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Talking Sport: Hodgson is a very nice man - but an England boss?
THE FA gave it careful thought, assessed the mood of the nation and realised that for once the public were united behind one man.
The only sensible option, they therefore decided, was to appoint someone completely different.
So it was Roy Hodgson, not Harry Redknapp, who became the new England boss yesterday.
Even those who backed him didn’t sound totally sure about it.
“England can lift a trophy under Hodgson,” said the well-meaning Stephane Henchoz, who worked under the 64-year-old at Blackburn Rovers and with Switzerland.
“He wasn’t a big success at either Inter or Liverpool,” he added, though.
“When you train with Roy every day, it can be a bit boring as you repeat the same motions.
“I wonder if big players at big clubs are really prepared to do that type of job.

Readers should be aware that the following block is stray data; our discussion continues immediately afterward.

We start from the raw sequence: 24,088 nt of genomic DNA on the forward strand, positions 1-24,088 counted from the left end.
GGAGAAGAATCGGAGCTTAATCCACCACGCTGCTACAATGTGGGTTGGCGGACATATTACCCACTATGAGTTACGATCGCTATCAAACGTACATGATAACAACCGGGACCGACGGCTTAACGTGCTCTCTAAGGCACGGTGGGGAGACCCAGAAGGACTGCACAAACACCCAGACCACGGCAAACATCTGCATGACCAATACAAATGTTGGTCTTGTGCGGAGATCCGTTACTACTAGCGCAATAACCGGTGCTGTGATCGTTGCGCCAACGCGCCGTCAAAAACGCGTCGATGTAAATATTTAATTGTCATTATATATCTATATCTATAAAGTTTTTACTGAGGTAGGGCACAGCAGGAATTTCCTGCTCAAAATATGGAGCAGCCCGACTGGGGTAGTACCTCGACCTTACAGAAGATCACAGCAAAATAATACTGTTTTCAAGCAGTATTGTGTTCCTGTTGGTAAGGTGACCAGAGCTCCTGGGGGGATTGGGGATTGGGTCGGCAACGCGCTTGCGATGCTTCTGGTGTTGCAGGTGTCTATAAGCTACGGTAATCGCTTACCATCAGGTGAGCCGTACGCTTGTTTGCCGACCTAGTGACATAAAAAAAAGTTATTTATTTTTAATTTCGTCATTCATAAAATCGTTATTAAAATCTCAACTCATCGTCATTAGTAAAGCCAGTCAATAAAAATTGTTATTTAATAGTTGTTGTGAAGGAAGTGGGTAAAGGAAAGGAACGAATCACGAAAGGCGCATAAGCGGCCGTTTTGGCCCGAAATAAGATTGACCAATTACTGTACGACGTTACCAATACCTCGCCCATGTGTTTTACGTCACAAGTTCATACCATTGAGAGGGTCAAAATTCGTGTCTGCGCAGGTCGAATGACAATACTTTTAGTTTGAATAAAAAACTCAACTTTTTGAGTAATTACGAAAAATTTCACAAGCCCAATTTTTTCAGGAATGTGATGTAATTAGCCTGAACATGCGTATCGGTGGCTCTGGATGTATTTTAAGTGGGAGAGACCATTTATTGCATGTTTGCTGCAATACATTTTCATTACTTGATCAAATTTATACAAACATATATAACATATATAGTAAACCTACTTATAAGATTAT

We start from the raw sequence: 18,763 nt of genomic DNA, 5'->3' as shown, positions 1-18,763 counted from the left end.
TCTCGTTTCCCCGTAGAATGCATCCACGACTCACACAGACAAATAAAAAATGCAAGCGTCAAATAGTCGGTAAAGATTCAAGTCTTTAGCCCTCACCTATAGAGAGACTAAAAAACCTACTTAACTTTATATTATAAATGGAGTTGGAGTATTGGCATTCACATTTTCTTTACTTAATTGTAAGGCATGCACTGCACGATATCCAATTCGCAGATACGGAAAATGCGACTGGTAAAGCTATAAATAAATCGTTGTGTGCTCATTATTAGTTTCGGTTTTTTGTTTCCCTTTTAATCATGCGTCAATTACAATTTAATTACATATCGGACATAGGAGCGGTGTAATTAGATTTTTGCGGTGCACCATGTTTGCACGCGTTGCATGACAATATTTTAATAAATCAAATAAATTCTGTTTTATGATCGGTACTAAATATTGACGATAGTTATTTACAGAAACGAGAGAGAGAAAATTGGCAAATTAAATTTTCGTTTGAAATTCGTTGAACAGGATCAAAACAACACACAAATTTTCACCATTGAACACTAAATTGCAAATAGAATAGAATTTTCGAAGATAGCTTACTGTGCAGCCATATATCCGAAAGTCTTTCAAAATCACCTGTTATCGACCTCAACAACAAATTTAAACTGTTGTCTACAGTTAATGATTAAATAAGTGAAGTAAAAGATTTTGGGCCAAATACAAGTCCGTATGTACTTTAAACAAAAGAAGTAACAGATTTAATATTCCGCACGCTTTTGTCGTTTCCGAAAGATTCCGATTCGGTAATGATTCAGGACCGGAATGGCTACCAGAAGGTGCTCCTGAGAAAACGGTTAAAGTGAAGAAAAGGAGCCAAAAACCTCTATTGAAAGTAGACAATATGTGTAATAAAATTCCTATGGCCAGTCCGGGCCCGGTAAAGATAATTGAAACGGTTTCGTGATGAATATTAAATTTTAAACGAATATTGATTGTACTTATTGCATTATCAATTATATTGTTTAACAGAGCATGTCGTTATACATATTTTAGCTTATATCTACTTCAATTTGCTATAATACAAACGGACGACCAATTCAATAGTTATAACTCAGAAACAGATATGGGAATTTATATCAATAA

“At smaller clubs, where players want success, they are more prepared to do the work the way he wants it done.”
The assessment of Hodgson’s training methods as somewhat monotonous is not unique. Martin Dahlin has great respect for the man who helped to build his own career, but admitted pretty much the same a couple of years ago.
An often defensive strategy built on method rather than star quality is perfect for the team with lesser expectations.
Hence Hodgson’s impressive CV.
But put in charge of a team where success is demanded, and he has come up short.
“There were autopsies after every game,” Hodgson recalled of his time at Inter.
“Tearing apart every single aspect of the game and every single aspect of the performance – something I had been spared all of my life and I wouldn’t mind being spared from it for the rest of my life, if I’m truthful.”
Let the alarm bells ring at that little quote. Welcome to life back in the goldfish bowl.
The FA have taken a massive risk by snubbing Redknapp.
Compensation may have been off-putting, but better to spend the money on the outstanding English candidate of his day than on Fabio Capello, a man who did not even speak English upon his arrival.
Hodgson is a thoroughly decent man, and we wish him well, not least because the country’s hopes are now in his hands.
But on previous evidence, I fear for him. I hope I am wrong.